The courtroom combat was a clear mismatch. The most celebrated defense attorney in the U.S., Clarence Darrow, was pitted against the boisterous spokesman of populism, William Jennings Bryan. It was, said many, a contest of wit against half-wit over the credibility of evolution. This famous encounter In the Dayton, Tennessee, trial of 1925 is described, blow by legal blow, in a recently published book, “Trial of the Century,” by Fox legal analyst Gregg Jarrett, who while sympathetic to the lost cause of Bryan, makes it clear that the good guy won: “Darrow’s brilliant and devastating cross-examination of Bryan turned the tide in education. It spelled the beginning of the end of the kind of religious intrusion our Constitution forbids. The wonders and benefits of science were untethered. Generations of Americans became Darrow’s beneficiaries.”
Known derisively as the “Monkey trial,” the event was more spectacle than substance. People flocked to it to see the grandiloquent orator Bryan in action, even if content was not always up to delivery. Twice nominated for the U.S. Presidency by the Democratic Party, he lost both elections to Republicans but remained a key figure in American politics as the tireless spokesman for the underprivileged and overlooked people of the farm and prairie states. As such, he is given much credit for the expansion of democracy in his era.
But reasoned debate was not his strong point. Knowing this, Darrow called him as a witness for his defense of John Scopes, a local schoolteacher who had been arrested for teaching evolution in violation of state law for which he could even go to prison. Evolution, insisted believers, contradicted the Biblical account of Creation. The trial judge and the community were sympathetic to the prosecution, but they had not counted on Darrow who in cross-examination mercilessly challenged Bryan’s literal interpretation of the Bible. Did he really believe that the Old Testament Prophet Jonah was swallowed by a whale and then disgorged still alive three days later? Sweating and fanning himself in the summer heat, Bryan gave an evasive answer, disappointing his followers to the delight of his opponents.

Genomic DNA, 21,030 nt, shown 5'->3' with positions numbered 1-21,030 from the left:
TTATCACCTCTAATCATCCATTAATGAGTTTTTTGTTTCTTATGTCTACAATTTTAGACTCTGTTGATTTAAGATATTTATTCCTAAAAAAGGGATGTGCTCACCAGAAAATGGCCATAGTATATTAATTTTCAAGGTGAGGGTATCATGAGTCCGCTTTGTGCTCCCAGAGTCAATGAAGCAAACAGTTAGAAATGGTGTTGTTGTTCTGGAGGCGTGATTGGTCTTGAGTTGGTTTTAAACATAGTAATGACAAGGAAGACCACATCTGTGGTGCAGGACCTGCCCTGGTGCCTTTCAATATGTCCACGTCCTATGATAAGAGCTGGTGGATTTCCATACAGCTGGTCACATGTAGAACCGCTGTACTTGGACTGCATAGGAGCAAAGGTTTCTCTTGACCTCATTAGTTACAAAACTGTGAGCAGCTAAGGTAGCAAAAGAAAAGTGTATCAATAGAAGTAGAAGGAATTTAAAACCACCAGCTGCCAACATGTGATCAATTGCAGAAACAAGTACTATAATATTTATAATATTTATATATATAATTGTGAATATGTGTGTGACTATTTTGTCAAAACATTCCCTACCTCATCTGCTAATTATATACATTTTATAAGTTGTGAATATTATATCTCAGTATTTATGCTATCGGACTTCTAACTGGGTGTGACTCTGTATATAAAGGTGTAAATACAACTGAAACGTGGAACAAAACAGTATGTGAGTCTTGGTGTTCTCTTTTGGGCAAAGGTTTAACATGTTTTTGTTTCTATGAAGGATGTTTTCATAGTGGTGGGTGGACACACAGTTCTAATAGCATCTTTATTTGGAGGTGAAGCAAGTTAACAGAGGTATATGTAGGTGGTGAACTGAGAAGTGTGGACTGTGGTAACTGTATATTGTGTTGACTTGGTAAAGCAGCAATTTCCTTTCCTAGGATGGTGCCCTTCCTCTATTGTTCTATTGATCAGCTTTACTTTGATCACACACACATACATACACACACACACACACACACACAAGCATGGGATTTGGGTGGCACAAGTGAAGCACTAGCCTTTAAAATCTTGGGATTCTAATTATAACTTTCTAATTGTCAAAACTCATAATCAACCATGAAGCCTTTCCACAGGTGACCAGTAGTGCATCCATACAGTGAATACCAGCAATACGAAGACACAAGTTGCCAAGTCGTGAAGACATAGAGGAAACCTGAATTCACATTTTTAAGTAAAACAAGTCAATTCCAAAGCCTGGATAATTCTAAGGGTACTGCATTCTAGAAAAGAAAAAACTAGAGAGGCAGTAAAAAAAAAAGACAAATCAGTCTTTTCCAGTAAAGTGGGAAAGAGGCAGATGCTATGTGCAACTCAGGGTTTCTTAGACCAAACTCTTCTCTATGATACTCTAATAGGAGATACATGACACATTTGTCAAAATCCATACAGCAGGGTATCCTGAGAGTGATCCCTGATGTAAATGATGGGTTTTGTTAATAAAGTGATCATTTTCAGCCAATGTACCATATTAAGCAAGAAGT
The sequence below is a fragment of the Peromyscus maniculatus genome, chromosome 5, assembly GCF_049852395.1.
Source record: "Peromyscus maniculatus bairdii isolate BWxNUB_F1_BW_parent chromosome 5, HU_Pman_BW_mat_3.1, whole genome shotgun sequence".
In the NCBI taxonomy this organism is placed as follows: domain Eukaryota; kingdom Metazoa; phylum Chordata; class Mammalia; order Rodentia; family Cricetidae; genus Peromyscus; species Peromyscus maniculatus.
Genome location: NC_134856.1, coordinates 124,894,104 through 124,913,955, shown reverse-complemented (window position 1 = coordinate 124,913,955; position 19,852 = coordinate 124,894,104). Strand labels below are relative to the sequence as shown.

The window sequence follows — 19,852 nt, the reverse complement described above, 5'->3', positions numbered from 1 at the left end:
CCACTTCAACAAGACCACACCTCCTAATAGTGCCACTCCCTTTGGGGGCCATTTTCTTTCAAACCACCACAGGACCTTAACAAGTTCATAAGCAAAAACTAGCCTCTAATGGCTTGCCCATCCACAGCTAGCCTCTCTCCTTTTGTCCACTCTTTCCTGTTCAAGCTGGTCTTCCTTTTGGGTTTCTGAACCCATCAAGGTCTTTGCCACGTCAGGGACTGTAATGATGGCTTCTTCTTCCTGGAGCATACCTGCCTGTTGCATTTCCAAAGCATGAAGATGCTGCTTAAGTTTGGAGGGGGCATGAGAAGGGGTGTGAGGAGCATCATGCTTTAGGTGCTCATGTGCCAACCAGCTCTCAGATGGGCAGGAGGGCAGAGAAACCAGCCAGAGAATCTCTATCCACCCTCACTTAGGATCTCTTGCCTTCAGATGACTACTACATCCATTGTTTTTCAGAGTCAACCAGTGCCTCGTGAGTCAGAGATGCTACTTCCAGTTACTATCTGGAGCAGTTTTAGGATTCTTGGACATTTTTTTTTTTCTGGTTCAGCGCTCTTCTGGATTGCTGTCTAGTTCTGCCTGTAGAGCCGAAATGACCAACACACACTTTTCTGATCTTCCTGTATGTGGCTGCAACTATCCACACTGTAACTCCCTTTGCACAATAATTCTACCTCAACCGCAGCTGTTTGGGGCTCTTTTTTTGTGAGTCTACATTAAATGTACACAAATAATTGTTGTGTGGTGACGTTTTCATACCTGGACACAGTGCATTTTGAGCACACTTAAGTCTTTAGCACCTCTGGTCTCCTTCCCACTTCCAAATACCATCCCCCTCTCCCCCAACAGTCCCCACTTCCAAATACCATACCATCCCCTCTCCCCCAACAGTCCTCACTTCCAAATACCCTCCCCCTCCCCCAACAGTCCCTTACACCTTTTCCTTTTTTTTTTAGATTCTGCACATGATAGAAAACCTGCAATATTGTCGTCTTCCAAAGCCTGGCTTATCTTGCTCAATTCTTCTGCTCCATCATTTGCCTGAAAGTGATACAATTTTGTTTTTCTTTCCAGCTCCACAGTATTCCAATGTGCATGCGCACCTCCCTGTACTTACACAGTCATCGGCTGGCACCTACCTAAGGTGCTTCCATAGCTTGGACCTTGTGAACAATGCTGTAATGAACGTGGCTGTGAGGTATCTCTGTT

Darrow lost the battle. Scopes was found guilty and fined $100 with no jail time. But Darrow won the war in that his courtroom performance largely discredited fundamentalist doubts about evolution. Yet there was more to Bryan than evolution. With his rousing oratory in a time of no radio or tv, he became the leading opponent of U.S. involvement in the stupendous carnage of World War One. As U.S. Secretary of State, he pressed President Woodrow Wilson to mediate the conflict. When Wilson chose war instead, he resigned his office. Assured that a majority of Americans shared his view, he proposed a national referendum on the issue. But the peace inclined populace was overruled by a war demanding elite, not for the first or the last time. A growing consensus a century later suggests that U.S. entrance into the war prolonged its savagery, led to a vindictive post war settlement and the emergence of the poisonous ideologies of communism and Nazism. If so, Bryan was as right about war as he was wrong about evolution. For which should he be remembered?